I often get asked "what's the best piece of Pork to use as a roast?" and my answer is always the same... "How the hell should i know, my crystal ball is still at the garage!"Joking aside, it all depends on how many people you need to feed. Personally, i prefer leg, which takes longer to cook and gives a better crackling. The downside being, it's huge and will feed a whole battalion! It probably wouldn't fit in your domestic oven anyway. Even a half leg is probably too large for a small family unless you want cold pig sandwiches for a year and cutting it down into a two pounder will give you something that resembles a large steak, which isn't any good for roasting either. So, for large get-togethers, huge families or hog-roasts, leg is best.
The loin is also a big boy, but being a lot thinner is a good roasting joint when cut in half or even three or four. For smaller joints your crackling is in the lap of the gods but cooking it on the bone will benefit you in three ways.
One - it takes longer to cook so the outside should yield better crackling.
Two - The pork loin eye has no fat. You will often hear people whinge 'my pork was dry!'' The fact of the matter is, if your pork is dry it has been over-cooked. The bone sheet will protect the normally 'open' side of a boned and rolled joint while the skin protects the rest. Don't be afraid if your pork is a little rosé in the centre, this is a bonus and perfectly safe. But please remember... i said 'a little rosé!'
Three - What adds flavour to a good stock? Bones. Why should you cook your loin on the bone? Flavour.
Fat for flavour...
Supermarket brainwash-pork has no fat but looks really nice in a pretty packet. So what? You don't eat the packet! 'Old' breeds are coming back strong, (at least they are in England) and i would go for Saddle-back, Gloucester Old Spot or Middle-White in that order. They are all proper pigs with a proper layer of fat between the meat and the skin. This fat melts during the cooking process, helping to keep the meat moist, the crackling crackling and also adds flavour. Please don't be afraid of fat.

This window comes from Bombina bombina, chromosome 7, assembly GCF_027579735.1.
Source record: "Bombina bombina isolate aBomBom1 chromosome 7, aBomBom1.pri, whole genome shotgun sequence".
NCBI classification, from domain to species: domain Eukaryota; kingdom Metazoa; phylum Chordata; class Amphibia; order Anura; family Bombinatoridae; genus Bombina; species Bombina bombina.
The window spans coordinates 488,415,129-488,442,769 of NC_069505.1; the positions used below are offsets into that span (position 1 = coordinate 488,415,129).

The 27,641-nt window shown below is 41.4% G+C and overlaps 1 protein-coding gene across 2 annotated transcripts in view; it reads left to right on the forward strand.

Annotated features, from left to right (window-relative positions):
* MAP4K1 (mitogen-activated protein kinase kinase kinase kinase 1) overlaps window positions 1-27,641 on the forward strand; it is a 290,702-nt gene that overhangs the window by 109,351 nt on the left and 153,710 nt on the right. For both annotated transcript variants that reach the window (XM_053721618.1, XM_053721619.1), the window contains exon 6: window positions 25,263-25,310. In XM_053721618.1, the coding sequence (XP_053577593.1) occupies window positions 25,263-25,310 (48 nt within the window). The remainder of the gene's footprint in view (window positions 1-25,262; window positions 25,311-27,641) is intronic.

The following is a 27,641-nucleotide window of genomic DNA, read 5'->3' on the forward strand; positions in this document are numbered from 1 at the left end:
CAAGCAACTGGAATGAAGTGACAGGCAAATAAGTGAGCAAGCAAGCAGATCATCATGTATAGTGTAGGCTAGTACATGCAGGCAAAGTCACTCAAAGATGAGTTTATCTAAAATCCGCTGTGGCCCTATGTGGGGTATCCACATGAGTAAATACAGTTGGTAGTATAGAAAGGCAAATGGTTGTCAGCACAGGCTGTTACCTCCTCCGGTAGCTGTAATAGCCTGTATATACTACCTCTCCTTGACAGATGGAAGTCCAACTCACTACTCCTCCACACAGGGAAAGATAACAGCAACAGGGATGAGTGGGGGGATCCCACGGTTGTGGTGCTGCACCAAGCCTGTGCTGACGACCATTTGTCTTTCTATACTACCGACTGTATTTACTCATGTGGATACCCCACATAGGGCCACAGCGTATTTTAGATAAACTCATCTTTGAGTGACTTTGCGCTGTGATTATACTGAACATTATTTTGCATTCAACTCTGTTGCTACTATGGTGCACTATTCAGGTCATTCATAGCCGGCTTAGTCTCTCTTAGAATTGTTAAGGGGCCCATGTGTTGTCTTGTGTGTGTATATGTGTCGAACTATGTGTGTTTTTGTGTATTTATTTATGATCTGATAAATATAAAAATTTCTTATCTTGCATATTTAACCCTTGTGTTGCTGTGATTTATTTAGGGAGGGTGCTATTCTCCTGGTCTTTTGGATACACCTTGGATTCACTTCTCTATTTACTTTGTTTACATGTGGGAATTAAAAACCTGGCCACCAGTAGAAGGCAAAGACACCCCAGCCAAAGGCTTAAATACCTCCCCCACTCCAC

'Ok, already! How do i cook it?'
There is absolutely no secret to cooking pork, and the ritual for preparing all joints for the oven is the same. Make sure your butcher has not only scored the skin but cut right through into the fat. Rubbing salt into the wounds is normally a bad thing but in this case it is s absolutely necessary. Ok, here's what you need...
Pork. See above. Then weigh it.
About ½ teaspoon of salt per pound of meat
Pepper to taste
A few tblspn of vegetable oil
Sprinkle the salt, pepper and oil over the top of the pork, rub the surface and right into the cuts, then throw it into a roasting tray. Add a few peeled carrots, an onion, a stick or two of celery and some fresh herbs. And that's it, ready to cook.
Pre-heat the oven to 180 °c.
It really doesn't matter which joint you use because you're going to cook it by weight. For every pound your pork weighs it needs to be sat in the oven for 22 minutes PLUS 22 minutes added to the total cooking time. Once cooked, take it out of the tray, onto a plate for and rest for 30 minutes before carving.
But don't throw the tray into the sink just yet. Stick it on a medium heat for a few minutes to allow the meat juices and residue to stick to the bottom and caramelize, then pour off the fat (You can use this to roast your potatoes). Add a glass of cider and half a pint of stock to the tray. Let it bubble up and give it a whisk then strain it into a jug. Voila! There's your gravy. All you need now is apple sauce...
Recipes for avoiding disaster